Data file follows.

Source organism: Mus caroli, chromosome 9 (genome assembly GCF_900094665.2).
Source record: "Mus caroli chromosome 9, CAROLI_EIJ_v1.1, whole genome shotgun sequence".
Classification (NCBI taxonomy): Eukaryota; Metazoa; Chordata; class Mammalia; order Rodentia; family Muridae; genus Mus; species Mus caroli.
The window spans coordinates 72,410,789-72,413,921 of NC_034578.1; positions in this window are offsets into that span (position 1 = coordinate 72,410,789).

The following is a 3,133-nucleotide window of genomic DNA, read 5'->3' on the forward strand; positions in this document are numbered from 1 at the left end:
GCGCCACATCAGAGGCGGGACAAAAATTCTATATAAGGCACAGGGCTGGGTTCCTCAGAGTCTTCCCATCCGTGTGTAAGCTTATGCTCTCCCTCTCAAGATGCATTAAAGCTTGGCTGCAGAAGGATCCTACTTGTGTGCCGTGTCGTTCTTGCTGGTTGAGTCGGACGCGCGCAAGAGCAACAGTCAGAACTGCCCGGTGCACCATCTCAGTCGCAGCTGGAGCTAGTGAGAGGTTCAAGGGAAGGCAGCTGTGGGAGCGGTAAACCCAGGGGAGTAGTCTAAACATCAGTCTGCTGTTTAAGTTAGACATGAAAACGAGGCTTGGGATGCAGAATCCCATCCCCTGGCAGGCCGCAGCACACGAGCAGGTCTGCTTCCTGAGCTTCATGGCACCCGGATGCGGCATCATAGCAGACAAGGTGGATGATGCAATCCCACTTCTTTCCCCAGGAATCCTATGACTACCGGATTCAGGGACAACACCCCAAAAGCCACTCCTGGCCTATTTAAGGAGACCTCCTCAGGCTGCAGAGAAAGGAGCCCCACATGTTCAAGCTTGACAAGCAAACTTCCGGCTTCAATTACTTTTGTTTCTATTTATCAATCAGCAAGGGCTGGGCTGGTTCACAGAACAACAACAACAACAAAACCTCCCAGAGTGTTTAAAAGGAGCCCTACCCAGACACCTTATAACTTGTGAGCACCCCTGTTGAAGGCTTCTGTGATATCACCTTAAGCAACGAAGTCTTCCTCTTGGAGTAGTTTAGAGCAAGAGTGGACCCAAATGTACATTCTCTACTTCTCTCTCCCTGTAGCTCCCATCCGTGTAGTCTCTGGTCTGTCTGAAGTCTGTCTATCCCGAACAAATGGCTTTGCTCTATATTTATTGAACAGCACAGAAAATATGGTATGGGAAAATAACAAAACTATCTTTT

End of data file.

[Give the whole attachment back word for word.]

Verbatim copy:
Source organism: Mus caroli, chromosome 9 (genome assembly GCF_900094665.2).
Source record: "Mus caroli chromosome 9, CAROLI_EIJ_v1.1, whole genome shotgun sequence".
Classification (NCBI taxonomy): Eukaryota; Metazoa; Chordata; class Mammalia; order Rodentia; family Muridae; genus Mus; species Mus caroli.
The window spans coordinates 72,410,789-72,413,921 of NC_034578.1; positions in this window are offsets into that span (position 1 = coordinate 72,410,789).

The following is a 3,133-nucleotide window of genomic DNA, read 5'->3' on the forward strand; positions in this document are numbered from 1 at the left end:
GCGCCACATCAGAGGCGGGACAAAAATTCTATATAAGGCACAGGGCTGGGTTCCTCAGAGTCTTCCCATCCGTGTGTAAGCTTATGCTCTCCCTCTCAAGATGCATTAAAGCTTGGCTGCAGAAGGATCCTACTTGTGTGCCGTGTCGTTCTTGCTGGTTGAGTCGGACGCGCGCAAGAGCAACAGTCAGAACTGCCCGGTGCACCATCTCAGTCGCAGCTGGAGCTAGTGAGAGGTTCAAGGGAAGGCAGCTGTGGGAGCGGTAAACCCAGGGGAGTAGTCTAAACATCAGTCTGCTGTTTAAGTTAGACATGAAAACGAGGCTTGGGATGCAGAATCCCATCCCCTGGCAGGCCGCAGCACACGAGCAGGTCTGCTTCCTGAGCTTCATGGCACCCGGATGCGGCATCATAGCAGACAAGGTGGATGATGCAATCCCACTTCTTTCCCCAGGAATCCTATGACTACCGGATTCAGGGACAACACCCCAAAAGCCACTCCTGGCCTATTTAAGGAGACCTCCTCAGGCTGCAGAGAAAGGAGCCCCACATGTTCAAGCTTGACAAGCAAACTTCCGGCTTCAATTACTTTTGTTTCTATTTATCAATCAGCAAGGGCTGGGCTGGTTCACAGAACAACAACAACAACAAAACCTCCCAGAGTGTTTAAAAGGAGCCCTACCCAGACACCTTATAACTTGTGAGCACCCCTGTTGAAGGCTTCTGTGATATCACCTTAAGCAACGAAGTCTTCCTCTTGGAGTAGTTTAGAGCAAGAGTGGACCCAAATGTACATTCTCTACTTCTCTCTCCCTGTAGCTCCCATCCGTGTAGTCTCTGGTCTGTCTGAAGTCTGTCTATCCCGAACAAATGGCTTTGCTCTATATTTATTGAACAGCACAGAAAATATGGTATGGGAAAATAACAAAACTATCTTTT